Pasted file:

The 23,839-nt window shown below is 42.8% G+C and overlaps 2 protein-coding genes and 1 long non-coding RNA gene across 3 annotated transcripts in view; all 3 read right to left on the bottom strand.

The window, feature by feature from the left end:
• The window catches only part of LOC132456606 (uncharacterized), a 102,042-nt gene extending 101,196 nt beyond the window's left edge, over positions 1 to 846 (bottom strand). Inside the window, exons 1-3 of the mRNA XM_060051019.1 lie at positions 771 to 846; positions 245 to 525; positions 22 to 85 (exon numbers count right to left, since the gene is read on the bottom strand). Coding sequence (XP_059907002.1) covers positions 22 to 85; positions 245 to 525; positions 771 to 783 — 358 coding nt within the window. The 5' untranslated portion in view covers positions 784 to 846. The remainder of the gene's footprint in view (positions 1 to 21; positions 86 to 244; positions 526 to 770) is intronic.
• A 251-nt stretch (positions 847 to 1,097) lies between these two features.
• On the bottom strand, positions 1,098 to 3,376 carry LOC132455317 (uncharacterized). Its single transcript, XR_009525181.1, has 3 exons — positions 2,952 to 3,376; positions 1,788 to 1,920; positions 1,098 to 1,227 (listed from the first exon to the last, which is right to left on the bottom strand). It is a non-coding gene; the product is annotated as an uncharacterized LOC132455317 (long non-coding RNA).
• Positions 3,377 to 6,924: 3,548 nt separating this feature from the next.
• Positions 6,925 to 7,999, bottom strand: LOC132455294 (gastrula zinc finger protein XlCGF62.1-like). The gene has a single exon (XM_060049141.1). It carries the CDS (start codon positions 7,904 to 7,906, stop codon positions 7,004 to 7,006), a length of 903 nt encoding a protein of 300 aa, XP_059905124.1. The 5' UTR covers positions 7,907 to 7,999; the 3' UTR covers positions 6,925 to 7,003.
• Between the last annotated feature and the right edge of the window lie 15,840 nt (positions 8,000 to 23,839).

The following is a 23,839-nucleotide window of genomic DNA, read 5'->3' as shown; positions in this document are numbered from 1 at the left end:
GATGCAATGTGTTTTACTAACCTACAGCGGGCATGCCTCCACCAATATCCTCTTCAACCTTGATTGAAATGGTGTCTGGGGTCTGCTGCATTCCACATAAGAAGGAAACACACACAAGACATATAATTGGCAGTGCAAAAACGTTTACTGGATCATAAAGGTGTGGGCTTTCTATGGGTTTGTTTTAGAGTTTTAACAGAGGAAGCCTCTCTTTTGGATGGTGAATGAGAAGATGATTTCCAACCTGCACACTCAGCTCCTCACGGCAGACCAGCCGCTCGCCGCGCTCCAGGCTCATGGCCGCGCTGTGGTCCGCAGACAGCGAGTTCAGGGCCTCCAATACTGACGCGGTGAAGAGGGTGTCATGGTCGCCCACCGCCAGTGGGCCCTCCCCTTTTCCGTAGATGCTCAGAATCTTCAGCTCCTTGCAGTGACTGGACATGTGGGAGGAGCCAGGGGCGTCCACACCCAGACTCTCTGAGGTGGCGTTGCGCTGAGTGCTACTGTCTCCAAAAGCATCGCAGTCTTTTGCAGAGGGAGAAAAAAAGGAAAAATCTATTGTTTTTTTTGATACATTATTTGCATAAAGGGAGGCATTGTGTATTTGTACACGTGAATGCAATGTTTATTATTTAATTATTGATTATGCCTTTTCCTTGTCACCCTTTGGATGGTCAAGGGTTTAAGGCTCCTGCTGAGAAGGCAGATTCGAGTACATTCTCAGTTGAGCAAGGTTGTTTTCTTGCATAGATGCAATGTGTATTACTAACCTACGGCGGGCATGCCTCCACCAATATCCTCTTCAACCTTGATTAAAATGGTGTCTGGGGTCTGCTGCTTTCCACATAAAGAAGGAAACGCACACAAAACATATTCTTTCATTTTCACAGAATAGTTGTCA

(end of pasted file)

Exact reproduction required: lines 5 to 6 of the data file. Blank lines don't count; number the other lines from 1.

• On the bottom strand, positions 1,098 to 3,376 carry LOC132455317 (uncharacterized). Its single transcript, XR_009525181.1, has 3 exons — positions 2,952 to 3,376; positions 1,788 to 1,920; positions 1,098 to 1,227 (listed from the first exon to the last, which is right to left on the bottom strand). It is a non-coding gene; the product is annotated as an uncharacterized LOC132455317 (long non-coding RNA).
• Positions 3,377 to 6,924: 3,548 nt separating this feature from the next.